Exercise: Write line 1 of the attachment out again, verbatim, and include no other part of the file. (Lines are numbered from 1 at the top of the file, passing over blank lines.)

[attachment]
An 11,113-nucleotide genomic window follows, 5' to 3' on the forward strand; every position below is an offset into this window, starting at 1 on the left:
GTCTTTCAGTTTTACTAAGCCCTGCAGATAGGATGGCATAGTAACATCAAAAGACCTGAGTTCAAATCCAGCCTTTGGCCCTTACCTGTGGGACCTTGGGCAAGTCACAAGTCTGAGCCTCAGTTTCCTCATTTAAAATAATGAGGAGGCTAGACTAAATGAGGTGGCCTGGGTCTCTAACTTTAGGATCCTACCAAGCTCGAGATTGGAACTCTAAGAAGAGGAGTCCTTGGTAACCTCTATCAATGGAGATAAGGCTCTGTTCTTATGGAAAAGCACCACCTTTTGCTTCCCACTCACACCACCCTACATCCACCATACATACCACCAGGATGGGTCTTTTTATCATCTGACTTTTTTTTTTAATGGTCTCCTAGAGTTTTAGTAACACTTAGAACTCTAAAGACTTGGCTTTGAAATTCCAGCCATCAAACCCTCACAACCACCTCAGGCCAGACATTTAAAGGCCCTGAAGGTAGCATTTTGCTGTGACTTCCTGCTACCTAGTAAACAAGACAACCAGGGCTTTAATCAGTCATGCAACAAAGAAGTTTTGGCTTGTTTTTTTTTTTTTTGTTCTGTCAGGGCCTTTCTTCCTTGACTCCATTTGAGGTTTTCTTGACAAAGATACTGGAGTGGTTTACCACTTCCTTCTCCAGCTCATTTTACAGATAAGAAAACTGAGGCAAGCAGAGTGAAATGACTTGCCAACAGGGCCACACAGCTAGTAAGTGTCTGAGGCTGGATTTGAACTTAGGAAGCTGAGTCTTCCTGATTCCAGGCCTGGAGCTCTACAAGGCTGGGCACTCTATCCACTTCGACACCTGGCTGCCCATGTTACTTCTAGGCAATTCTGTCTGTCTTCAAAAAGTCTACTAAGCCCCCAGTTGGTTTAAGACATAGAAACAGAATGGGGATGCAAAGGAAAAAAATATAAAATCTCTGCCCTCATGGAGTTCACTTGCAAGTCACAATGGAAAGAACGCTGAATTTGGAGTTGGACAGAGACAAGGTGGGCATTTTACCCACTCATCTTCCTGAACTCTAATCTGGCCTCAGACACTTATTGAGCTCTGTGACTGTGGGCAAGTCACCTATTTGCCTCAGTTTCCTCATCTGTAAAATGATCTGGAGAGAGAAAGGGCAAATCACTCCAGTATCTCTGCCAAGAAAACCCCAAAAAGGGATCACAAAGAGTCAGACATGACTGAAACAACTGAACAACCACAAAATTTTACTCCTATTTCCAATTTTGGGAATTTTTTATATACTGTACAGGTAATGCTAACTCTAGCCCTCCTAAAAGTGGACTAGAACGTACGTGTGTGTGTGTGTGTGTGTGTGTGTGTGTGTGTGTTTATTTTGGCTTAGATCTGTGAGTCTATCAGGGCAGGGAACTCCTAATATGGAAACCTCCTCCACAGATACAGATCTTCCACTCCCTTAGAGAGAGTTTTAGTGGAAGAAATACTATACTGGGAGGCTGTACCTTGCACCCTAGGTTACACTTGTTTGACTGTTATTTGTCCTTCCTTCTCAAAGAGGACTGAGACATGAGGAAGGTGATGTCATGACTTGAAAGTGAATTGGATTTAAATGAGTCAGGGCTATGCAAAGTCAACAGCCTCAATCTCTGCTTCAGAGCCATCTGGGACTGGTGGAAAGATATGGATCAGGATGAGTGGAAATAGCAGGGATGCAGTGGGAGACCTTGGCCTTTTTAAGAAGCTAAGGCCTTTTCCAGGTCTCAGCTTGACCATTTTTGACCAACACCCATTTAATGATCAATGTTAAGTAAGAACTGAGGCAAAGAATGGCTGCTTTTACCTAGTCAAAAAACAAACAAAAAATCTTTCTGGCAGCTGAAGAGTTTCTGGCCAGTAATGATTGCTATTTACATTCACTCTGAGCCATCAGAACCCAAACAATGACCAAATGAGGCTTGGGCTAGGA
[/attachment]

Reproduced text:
An 11,113-nucleotide genomic window follows, 5' to 3' on the forward strand; every position below is an offset into this window, starting at 1 on the left: